Another issue is the standards that are required of us. With the elimination of tariffs, countries are utilizing more non-tariff barriers to prevent trade and the farmers must understand that we have to comply with these conditions. So when we say we want a product with uniform size, certain packaging requirements and which must be cultivated under certain conditions, it must be understood that these are the requirements of the buyer. I am sure, Editor, that you understand the concept of market orientation. Sometimes it is hard to change the mindset of farmers. So this has to be a gradual process, getting the farmers to conform to these standards.
So one must understand that even though we have invested so much in agriculture this is not a process where you will see results immediately. There are some results that will be noticed immediately, but the major goals will be achieved in the future. In fact, the implementation of some of the major components of the Grow More Food campaign is work in progress. Many of these plans are long term, not narrow and temporary as your editorial writer would want to wish. The transformation from a subsistence level to commercially viable agro-business sector is no ‘short-time’ experience; this requires vision, boldness and dedication.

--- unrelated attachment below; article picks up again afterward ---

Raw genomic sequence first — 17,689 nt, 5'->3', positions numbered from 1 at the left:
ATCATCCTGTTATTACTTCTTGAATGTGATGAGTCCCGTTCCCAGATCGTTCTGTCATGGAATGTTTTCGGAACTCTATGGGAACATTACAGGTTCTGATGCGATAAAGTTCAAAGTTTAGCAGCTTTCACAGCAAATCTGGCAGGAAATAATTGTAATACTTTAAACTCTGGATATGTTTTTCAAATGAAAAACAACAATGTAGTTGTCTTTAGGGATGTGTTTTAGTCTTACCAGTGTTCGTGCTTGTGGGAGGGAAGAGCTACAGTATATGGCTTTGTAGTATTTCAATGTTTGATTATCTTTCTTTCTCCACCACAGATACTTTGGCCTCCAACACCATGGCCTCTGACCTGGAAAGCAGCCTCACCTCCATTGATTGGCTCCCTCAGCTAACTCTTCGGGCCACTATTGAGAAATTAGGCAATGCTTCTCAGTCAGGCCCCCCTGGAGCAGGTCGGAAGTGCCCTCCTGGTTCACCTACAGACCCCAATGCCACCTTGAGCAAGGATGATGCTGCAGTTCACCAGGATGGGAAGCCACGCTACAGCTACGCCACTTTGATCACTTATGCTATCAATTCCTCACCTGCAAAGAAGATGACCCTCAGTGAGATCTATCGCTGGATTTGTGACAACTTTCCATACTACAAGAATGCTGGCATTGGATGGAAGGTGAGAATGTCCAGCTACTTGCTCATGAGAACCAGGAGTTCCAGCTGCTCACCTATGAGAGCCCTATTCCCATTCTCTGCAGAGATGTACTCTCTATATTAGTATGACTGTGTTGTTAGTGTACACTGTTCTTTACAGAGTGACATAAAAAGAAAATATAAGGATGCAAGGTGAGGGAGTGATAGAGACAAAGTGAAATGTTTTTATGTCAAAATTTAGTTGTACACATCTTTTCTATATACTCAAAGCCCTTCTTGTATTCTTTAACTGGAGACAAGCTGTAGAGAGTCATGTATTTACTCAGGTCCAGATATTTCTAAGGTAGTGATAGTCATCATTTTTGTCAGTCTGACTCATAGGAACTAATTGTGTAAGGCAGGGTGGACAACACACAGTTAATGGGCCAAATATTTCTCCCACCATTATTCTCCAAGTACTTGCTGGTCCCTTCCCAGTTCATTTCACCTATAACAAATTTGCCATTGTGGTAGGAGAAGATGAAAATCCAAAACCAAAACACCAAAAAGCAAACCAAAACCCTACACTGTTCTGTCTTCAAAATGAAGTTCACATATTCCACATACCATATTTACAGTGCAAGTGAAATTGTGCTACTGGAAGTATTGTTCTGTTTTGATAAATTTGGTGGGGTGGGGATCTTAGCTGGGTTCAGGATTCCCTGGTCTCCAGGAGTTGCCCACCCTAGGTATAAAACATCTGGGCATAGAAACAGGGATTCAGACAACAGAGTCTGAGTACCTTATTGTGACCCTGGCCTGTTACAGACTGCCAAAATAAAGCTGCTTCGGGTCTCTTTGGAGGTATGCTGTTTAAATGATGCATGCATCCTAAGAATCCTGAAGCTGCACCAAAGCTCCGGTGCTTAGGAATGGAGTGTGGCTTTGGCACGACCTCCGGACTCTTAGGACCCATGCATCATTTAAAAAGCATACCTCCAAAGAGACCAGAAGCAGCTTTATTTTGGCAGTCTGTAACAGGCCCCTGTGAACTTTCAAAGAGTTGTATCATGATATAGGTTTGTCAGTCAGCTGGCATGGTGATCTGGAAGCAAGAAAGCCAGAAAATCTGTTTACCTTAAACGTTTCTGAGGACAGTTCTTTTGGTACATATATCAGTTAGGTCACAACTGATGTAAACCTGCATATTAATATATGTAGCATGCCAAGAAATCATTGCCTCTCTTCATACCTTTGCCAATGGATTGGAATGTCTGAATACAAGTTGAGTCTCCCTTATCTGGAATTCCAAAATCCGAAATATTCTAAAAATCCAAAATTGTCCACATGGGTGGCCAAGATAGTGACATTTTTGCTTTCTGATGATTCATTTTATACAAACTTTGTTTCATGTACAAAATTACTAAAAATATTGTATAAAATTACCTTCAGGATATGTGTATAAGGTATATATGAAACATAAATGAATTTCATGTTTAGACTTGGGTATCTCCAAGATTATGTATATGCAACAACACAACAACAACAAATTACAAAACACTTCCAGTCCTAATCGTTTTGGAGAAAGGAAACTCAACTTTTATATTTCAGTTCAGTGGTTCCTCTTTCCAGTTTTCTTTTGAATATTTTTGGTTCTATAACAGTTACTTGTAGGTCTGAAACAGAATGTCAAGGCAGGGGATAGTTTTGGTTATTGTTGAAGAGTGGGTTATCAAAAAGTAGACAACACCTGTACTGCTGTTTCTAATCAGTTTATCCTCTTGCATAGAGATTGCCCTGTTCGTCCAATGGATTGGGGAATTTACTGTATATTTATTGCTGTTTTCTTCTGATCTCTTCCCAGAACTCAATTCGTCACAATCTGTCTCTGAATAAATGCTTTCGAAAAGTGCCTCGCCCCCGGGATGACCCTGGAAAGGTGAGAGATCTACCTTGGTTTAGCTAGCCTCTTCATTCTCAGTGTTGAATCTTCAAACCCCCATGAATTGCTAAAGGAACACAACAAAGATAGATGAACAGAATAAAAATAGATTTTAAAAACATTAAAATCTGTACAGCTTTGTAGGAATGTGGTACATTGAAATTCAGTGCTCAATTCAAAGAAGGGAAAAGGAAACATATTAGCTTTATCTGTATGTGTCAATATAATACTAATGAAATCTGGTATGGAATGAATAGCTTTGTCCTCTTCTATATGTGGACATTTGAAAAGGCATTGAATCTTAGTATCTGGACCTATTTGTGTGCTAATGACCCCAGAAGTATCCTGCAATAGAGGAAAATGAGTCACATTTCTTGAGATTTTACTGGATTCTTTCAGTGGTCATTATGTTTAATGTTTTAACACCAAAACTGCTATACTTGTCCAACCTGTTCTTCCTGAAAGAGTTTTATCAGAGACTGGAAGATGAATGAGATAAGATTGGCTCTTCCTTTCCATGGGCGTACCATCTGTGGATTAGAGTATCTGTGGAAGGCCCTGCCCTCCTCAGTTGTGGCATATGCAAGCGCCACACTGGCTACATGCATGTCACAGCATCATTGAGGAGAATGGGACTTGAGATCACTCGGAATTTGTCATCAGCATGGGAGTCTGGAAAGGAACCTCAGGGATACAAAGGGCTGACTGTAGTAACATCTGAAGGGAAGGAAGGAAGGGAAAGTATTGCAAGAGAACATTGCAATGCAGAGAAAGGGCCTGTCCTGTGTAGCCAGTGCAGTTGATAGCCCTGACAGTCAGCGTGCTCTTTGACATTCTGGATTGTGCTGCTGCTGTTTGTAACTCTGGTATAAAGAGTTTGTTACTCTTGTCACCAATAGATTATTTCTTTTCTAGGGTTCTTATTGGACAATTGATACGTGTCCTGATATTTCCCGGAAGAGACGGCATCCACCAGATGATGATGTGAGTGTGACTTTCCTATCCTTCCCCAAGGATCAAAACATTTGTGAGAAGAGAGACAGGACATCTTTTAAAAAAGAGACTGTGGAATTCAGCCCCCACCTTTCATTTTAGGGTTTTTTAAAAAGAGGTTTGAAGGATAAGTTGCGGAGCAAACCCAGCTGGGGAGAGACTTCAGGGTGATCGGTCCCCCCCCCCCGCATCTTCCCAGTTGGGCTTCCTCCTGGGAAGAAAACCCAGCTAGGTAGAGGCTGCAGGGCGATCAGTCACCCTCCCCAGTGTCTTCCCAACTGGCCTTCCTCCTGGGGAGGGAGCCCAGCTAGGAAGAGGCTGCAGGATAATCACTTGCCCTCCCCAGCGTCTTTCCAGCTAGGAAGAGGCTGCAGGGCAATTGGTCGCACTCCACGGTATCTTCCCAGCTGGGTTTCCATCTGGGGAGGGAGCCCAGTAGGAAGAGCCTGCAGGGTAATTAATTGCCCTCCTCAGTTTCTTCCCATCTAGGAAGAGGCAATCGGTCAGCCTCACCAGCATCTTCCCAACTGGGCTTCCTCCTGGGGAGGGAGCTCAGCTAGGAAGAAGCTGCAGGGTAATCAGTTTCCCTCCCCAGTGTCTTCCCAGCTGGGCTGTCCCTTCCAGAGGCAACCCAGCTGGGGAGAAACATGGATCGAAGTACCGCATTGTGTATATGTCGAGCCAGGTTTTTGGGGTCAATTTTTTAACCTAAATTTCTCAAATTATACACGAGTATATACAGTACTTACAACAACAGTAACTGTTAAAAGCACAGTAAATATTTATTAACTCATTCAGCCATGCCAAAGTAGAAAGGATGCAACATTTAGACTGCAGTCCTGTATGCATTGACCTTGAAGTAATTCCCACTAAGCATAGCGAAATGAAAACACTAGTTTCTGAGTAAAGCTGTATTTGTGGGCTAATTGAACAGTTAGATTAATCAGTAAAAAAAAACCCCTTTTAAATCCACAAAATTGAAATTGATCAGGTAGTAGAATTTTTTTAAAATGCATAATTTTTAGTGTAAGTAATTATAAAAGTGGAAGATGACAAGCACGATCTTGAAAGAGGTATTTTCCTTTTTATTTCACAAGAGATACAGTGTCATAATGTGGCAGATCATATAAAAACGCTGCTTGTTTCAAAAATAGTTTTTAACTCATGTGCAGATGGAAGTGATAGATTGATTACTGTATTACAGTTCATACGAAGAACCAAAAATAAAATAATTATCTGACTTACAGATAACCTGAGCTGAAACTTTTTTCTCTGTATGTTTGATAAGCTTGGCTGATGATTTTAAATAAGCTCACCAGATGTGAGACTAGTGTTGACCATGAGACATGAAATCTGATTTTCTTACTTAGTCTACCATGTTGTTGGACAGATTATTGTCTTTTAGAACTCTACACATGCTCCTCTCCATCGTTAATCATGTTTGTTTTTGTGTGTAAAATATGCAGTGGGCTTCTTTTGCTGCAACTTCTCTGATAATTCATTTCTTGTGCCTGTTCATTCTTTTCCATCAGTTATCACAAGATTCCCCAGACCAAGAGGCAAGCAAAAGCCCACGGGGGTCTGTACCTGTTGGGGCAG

One can understand the frustration of several farmers, but in a developing country with a scarcity of resources, one has to allocate these resources optimally to achieve the best results, and of course some persons will not immediately benefit from this, but I can assure you that for every farmer that is not satisfied there are tens more who have benefitted for our investment. Yes, there are access roads which are in need of dire repairs. We cannot ignore the fact that the Ministry of Public Works and the Regional Development Councils have been spending resources to improve these. If we had not had a long period of economic decline and neglect of agriculture, our country would have had all the resources to fix every access dam and other needed facility in every part of Guyana.